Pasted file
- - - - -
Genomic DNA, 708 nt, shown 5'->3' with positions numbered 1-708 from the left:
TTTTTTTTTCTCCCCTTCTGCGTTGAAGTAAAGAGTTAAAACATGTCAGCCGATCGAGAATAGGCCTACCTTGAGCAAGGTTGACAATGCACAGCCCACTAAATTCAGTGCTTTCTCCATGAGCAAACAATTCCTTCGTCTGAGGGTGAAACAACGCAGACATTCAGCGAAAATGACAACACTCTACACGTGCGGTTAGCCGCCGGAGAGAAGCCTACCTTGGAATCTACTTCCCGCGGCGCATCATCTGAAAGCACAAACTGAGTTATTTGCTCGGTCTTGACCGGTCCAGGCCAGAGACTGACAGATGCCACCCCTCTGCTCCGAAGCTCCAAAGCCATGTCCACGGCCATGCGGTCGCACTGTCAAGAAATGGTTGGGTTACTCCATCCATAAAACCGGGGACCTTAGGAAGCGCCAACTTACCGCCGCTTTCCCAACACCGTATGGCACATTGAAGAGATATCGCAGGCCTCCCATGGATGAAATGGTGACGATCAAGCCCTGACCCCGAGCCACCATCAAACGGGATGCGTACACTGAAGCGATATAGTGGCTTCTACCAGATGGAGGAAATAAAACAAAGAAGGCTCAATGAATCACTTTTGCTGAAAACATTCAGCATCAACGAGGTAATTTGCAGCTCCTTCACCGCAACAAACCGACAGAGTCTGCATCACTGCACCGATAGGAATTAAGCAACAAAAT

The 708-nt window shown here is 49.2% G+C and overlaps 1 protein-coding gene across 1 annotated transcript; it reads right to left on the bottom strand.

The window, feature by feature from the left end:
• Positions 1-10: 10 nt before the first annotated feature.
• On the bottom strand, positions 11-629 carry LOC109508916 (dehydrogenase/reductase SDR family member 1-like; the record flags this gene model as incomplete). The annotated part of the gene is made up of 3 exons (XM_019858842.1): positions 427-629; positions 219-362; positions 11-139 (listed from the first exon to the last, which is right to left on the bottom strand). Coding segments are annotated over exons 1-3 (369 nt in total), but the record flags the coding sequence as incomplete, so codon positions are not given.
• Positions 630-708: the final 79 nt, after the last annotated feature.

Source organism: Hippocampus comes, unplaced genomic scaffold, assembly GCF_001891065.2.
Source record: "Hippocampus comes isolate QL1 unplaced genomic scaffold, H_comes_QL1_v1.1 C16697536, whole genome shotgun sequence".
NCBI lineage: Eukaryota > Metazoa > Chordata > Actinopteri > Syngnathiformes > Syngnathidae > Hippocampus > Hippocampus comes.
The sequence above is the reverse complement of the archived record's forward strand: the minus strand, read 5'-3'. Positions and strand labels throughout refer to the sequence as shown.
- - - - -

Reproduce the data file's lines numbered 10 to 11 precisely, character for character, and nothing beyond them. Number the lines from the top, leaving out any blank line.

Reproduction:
NCBI lineage: Eukaryota > Metazoa > Chordata > Actinopteri > Syngnathiformes > Syngnathidae > Hippocampus > Hippocampus comes.
The sequence above is the reverse complement of the archived record's forward strand: the minus strand, read 5'-3'. Positions and strand labels throughout refer to the sequence as shown.